In the summer of 2014, I joined a group of journalists in an organized visit to a Border Patrol warehouse in Nogales, Arizona. My daughter had just turned 5 the day before. As I walked out the door, I remember using my hands to smooth out the wrinkles on her school uniform as tenderly as if I were waking her up from sleep. I remember writing my daily note to her in our shared language—Eu te amo—with an extra dose of guilt; leaving her in her father’s care was always safe and convenient, but never easy.
That goodbye would have hurt so much more if I knew what I was about to witness. With concrete floors and fluorescent lights that stayed on day and night, the 120,000-square-foot warehouse was no place for children. And yet there they were, hundreds of them, lying close together under space blankets, in makeshift holding pens marked off by mesh-wire fences more than eight feet tall. In the article I wrote about the visit, I noted the contrasting reactions between children of different ages: While a teen cried, her face buried in a soiled stuffed lamb, a toddler smiled as she held a Border Patrol agent by the hand. The teen telegraphed awareness of the predicament the caged children were in. The toddler, oblivion.
Throughout the spring of 2014, while covering the Southwest as Phoenix bureau chief for The New York Times, I had closely followed the evolving story of the unprecedented number of children making the grueling trek to arrive in the United States. By the end of that fiscal year, in September, the official tally would show a 77 percent increase in apprehensions of unaccompanied minors over the previous year—about 69,000 children caught while crossing the U.S.-Mexico border alone.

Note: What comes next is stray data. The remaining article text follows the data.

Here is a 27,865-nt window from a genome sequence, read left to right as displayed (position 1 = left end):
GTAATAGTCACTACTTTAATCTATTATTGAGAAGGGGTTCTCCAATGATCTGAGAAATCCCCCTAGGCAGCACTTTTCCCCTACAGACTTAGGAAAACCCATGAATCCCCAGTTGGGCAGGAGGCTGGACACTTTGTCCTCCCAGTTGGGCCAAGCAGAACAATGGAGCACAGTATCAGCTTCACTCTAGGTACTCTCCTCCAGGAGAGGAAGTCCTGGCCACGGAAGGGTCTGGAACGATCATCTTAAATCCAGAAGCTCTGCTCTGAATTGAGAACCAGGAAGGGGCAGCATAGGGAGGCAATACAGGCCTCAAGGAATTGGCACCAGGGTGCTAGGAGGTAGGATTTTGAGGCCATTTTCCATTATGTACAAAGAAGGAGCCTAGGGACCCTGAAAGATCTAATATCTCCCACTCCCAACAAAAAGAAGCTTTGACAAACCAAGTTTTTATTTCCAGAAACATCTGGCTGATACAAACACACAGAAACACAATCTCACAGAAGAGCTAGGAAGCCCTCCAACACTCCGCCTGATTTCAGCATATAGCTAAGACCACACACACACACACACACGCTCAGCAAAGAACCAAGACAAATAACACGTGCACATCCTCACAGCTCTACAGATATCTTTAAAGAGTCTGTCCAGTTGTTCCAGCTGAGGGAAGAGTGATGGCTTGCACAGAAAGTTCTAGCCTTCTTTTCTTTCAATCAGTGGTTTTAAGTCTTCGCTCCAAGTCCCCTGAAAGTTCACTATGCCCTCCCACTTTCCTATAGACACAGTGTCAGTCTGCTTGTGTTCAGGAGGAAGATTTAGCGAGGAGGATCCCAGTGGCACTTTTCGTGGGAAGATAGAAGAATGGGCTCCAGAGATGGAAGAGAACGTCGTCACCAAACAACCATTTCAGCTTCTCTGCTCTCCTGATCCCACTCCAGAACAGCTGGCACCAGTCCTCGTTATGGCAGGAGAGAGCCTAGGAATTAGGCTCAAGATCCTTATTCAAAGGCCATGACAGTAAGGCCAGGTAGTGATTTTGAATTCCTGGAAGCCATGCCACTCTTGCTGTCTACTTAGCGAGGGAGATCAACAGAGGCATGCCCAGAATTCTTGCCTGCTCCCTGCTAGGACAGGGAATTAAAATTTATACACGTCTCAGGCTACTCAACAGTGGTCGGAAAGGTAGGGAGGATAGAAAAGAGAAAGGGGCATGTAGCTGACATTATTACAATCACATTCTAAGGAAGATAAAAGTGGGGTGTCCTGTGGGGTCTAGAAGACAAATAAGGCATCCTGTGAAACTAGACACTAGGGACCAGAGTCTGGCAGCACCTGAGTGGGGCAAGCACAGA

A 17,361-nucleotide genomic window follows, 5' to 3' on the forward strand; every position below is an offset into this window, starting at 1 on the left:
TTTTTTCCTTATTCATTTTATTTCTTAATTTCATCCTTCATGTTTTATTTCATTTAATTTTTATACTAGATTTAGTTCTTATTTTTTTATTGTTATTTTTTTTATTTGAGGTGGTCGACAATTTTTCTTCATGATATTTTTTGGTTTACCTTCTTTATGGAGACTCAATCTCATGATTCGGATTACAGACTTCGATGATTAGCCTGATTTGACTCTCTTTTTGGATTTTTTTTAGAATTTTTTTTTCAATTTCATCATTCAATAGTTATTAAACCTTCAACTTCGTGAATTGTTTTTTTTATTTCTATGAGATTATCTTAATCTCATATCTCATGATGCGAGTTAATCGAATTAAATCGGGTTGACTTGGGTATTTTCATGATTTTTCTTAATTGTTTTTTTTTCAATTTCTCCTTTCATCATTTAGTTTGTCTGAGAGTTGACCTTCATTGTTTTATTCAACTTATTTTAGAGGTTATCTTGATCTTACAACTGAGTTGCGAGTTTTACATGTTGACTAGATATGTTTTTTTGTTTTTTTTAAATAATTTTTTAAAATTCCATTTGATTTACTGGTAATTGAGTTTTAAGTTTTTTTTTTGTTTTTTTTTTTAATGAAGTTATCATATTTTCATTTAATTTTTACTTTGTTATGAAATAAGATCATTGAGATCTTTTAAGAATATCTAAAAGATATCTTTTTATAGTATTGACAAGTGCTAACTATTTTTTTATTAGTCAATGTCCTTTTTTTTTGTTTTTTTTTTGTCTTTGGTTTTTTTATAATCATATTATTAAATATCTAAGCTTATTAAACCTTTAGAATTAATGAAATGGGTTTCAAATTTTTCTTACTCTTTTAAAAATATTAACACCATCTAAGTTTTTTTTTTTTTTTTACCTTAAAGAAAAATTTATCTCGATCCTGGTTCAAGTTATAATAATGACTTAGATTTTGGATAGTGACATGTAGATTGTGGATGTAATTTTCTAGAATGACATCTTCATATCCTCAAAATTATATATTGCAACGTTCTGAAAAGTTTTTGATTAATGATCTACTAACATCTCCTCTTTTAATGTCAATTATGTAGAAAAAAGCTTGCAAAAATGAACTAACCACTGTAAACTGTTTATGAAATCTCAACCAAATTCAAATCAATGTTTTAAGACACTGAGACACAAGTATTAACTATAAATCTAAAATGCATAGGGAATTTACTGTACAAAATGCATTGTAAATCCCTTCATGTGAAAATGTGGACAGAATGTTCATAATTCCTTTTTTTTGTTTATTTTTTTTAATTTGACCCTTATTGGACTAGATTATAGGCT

To answer the question of why so many children—why so many people, period—continue to risk so much to leave their countries and come to a place not only that is foreign to them, but where they may well be unwelcome, demands a confrontation with the recent past. What I saw then—and what we’re seeing today on the southern border and in cities including New York, where more than 100,000 migrants arrived in the past year—are reverberations of a long, violent history that implicates the United States for its meddling in Central America. This is the story that Jonathan Blitzer painstakingly documents in his new book, Everyone Who Is Gone Is Here. In the interest of fending off the advance of communism during the Cold War, the United States supplied arms, trained soldiers, and dispatched its own covert troops to support merciless government repression in the region, creating a chain reaction of sorts that is still being felt today.